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7 January 2016 Microsatellites from Fosterella christophii (Bromeliaceae) by de Novo Transcriptome Sequencing on the Pacific Biosciences RS Platform
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Fosterella christophii Ibisch, R. Vásquez & J. Peters, F. micrantha (Lindl.) L. B. Sm., and F. villosula (Harms) L. B. Sm. form a well-circumscribed species group within the genus Fosterella L. B. Sm., known as the F. micrantha group (Pitcairnioideae; Bromeliaceae) (Wagner et al., 2013). The three species are morphologically very similar terrestrial rosette plants with small, whitish, insect-pollinated flowers (Peters, 2009). Such high levels of similarity are surprising, given that F. micrantha is endemic to Central America, whereas the other two species reside in the Bolivian Andes. Controlled pollination experiments indicated that all three species are self-compatible but also form viable hybrids (Wagner et al., 2015). To investigate the genetic diversity and differentiation in this closely related species complex, we used Pacific Biosciences' single-molecule real-time (SMRT) technology (Eid et al., 2009) to develop a set of genic microsatellite markers in F. christophii.

METHODS AND RESULTS

Total RNA was isolated from fresh leaves of one F. christophii plant (NW09.030-11) using the RNeasy Plus Micro Kit (QIAGEN, Venlo, The Netherlands). RNA quality and quantity were assessed by capillary electrophoresis on a 2100 Bioanalyzer (Agilent Technologies, Santa Clara, California, USA). Polyadenylated RNA was isolated with the NEBNext Poly(A) mRNA Magnetic Isolation Module (New England Biolabs, Ipswich, Massachusetts, USA), followed by an integrity check via capillary electrophoresis. An aliquot of 1 ng of poly(A) RNA was selected as an input for cDNA synthesis with a SMARTer PCR cDNA Synthesis Kit (Clontech Laboratories, Mountain View, California, USA). A SMRTbell library was prepared as recommended by Pacific Biosciences (PacBio, Menlo Park, California, USA). The amplified cDNA was size-fractionated on agarose gels, and fragments with insert sizes >1.5 kb were recovered. SMRTbell templates were bound to polymerases using the PacBio DNA/polymerase binding kit P4 and v2 primers. Polymerase-template complexes were bound to magnetic beads using a MagBead Kit (PacBio, part #100-133-600). Sequencing was carried out on the PacBio RS II sequencer using C2 sequencing reagents with a movie length of 180 min. Full-length cDNAs were identified with the PacBio SMRT analysis software (version 2.2.0). High-quality sequences were achieved by running the protocol with a filter for a minimum of three full passes of a cDNA and discarding all non–full length cDNAs and chimeric products. The read output was further trimmed and assembled into unigenes using CAP3 (Huang and Madan, 1999).

A total of 1590 high-quality consensus isoforms with an average size of 1322 bp were assembled into 971 unigenes. BatchPrimer3 (You et al., 2008) was applied to detect perfect microsatellites, accepting minimum thresholds of seven repeat units for di-, six for tri-, five for tetra-, and four for penta- and hexanucleotide repeats, respectively. A total of 421 microsatellites were present in 275 unigenes. Motif types are compiled in  Appendix S1 (apps.1500084_s1.doc). Flanking sequences of appropriate quality and length were present at 335 microsatellite loci.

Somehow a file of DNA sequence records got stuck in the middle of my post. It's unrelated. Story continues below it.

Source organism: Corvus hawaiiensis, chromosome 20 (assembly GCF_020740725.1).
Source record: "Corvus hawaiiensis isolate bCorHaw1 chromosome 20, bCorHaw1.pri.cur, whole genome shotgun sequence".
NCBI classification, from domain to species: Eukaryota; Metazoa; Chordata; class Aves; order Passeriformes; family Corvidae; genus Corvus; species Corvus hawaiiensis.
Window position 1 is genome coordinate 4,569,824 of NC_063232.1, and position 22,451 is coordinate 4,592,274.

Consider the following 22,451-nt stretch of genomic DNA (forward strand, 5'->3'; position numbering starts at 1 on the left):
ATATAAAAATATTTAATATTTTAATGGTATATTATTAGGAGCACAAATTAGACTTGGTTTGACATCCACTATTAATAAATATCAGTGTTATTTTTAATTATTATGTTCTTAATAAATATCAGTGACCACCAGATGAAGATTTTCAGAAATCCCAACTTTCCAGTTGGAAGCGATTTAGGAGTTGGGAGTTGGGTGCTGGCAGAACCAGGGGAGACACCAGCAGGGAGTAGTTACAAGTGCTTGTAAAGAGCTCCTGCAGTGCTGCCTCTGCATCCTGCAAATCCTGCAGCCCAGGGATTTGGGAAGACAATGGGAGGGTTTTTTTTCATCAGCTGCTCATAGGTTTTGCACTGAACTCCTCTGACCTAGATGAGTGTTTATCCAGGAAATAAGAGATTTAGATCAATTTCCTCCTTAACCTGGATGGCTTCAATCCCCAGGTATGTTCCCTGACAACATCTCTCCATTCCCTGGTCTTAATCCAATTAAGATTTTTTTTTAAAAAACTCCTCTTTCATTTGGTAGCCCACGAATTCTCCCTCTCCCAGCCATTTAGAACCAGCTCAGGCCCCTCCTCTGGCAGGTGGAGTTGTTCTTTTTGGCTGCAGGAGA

Microsatellite-flanking primers were designed using the BatchPrimer3 interface (You et al., 2008), applying the following criteria: length ranging from 18 to 23 nucleotides, product size ranging from 100 to 300 bp, annealing temperature from 50°C to 70°C, and GC content from 30% to 70%. Based on optimal primer characteristics, 30 loci representing all repeat types (12 di-, 10 tri-, two tetra-, three penta-, and three hexanucleotide repeats) were selected for further analysis. Primer functionality was validated by genotyping 29 F. christophii plants from three natural populations, with nine to 11 individuals each (Appendix 1). DNA was extracted from dried leaves according to Tel-zur et al. (1999). PCR amplifications were conducted in 12.5-µL final volumes in a T-Gradient thermocycler (Biometra, Göttingen, Germany), following the touch-down protocol previously described (Wöhrmann et al., 2012).

Table 1.

Characteristics of 22 microsatellite loci and flanking primer pairs developed for Fosterella christophii.

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Table 2.

Results of primer screening for 13 polymorphic loci developed for Fosterella christophii.a

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For the initial screens, PCR products from three F. christophii individuals (including NW09.030-11 as a positive control) and two plants each of F. micrantha and F. villosula were electrophoresed on an automated sequencer (LI-COR 4300 IR2; LI-COR Biosciences, Lincoln, Nebraska, USA). Fragment sizes were scored manually as described by Wöhrmann et al. (2012). Twenty-two of the 30 primer pairs yielded one or two distinct bands of the expected size range in each tested individual, depending on the homo- or heterozygous state of the respective amplicon. Locus characteristics, primer sequences, GenBank accession numbers, and the results of a BLASTX similarity search in GenBank of these 22 loci are summarized in Table 1. Eight primer pairs failed to amplify in any of the specimens and were not considered further.